Have three or fewer active branches in the application's code repository.
Merge branches to the trunk at least once a day.
Don't have code freezes and don't have integration phases.
Ways to improve trunk-based development
Based on the discussion earlier, here are some practices you can implement to improve trunk-based development:
Develop in small batches. One of the most important enablers of trunk-based development is teams learning how to develop in small batches. This requires training and organizational support for the development team.
Perform synchronous code review. As discussed previously, moving to synchronous code review, or at least ensuring that developers prioritize code review, helps to ensure that changes don't have to wait hours, or even days, to get merged into the trunk.
Implement comprehensive automated testing. Make sure that you have a comprehensive and meaningful suite of automated unit tests. and that these are run before every commit. For example, if you're using GitHub, you can protect branches to only allow pull request merges when all tests have passed. The Running builds with GitHub Checks tutorial shows how to integrate GitHub Checks with Cloud Build.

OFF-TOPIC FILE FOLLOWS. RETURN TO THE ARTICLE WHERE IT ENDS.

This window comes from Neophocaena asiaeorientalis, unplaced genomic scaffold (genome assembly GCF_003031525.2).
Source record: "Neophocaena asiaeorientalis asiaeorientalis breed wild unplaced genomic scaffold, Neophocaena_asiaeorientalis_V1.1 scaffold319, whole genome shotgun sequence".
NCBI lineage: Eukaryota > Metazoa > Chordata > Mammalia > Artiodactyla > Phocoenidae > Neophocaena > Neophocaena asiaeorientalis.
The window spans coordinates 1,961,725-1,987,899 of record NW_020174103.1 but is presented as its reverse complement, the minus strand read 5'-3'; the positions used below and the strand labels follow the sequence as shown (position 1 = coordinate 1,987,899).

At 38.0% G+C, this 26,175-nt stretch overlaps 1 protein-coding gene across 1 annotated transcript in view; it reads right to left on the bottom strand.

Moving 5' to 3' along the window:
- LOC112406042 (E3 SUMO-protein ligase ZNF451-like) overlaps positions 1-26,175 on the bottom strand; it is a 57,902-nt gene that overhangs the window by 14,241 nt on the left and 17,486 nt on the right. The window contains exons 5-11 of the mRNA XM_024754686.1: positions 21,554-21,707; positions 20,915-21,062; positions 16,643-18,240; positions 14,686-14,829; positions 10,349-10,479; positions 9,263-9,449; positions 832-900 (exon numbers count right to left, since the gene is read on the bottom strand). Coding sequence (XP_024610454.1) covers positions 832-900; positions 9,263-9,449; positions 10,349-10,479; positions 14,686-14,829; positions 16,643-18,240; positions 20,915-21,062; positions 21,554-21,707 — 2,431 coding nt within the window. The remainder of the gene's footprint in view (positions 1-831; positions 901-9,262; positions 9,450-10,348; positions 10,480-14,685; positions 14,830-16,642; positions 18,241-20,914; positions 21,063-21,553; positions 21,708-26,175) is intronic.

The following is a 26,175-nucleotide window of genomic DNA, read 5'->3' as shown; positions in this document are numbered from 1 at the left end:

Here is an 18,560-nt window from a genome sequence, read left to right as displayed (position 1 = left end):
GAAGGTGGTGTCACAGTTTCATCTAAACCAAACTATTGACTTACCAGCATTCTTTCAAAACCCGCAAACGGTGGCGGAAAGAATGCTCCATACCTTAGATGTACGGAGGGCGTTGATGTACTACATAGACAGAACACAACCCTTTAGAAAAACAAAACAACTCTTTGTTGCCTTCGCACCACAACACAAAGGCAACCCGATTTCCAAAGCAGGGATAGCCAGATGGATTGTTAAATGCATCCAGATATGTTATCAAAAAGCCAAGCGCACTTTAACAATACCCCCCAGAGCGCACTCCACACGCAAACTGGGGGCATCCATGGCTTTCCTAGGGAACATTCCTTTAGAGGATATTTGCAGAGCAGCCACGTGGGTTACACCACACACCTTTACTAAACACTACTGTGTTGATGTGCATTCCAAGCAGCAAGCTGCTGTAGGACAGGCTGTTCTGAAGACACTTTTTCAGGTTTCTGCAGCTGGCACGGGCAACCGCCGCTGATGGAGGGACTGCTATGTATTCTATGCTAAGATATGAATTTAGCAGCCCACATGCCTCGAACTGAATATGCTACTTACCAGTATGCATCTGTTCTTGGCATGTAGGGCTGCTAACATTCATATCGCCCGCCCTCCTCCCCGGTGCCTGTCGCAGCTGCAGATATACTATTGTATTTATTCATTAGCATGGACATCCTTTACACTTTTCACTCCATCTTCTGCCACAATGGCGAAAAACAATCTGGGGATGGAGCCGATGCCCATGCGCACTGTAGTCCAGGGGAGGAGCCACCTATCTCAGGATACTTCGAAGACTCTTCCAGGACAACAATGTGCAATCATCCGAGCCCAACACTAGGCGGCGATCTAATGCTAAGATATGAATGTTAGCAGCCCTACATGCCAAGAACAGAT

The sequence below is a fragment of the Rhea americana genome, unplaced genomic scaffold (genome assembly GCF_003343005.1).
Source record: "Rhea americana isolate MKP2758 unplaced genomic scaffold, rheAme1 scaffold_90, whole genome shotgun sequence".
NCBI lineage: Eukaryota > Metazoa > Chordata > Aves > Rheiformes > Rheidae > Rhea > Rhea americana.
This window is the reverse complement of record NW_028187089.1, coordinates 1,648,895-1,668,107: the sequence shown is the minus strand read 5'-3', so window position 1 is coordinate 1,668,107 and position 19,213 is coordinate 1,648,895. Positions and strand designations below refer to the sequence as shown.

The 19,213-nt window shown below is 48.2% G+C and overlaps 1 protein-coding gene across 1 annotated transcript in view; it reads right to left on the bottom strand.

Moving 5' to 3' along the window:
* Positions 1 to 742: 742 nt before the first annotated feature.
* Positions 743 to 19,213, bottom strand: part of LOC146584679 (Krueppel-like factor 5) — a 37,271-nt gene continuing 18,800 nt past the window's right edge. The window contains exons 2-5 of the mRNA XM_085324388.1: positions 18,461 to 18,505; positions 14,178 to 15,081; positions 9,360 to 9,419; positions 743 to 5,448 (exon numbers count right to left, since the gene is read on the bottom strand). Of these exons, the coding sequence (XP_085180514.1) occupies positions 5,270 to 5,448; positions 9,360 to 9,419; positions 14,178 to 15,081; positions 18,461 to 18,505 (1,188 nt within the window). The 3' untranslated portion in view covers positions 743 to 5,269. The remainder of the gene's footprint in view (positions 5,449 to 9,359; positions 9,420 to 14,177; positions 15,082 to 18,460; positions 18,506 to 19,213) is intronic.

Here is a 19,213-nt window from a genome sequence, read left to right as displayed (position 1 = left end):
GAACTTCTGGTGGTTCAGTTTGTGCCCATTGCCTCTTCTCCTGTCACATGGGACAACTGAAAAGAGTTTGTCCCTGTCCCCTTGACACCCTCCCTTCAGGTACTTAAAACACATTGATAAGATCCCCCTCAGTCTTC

Create a core group of advocates and mentors. Trunk-based development is a substantial change for many developers, and you should expect some resistance. Many developers simply can't imagine working in this way. A good practice is to find developers who have worked in this way and have them coach other developers. It's also important to shift some teams over to work in a trunk-based style. One way to do this is to get a critical mass of developers who are experienced with trunk-based development together so that at least one team is following trunk-based development practices. You can then shift other teams over to this style when you feel confident that the team following this practice is performing as expected.
Ways to measure trunk-based development
You can measure the effectiveness of trunk-based development by doing the following.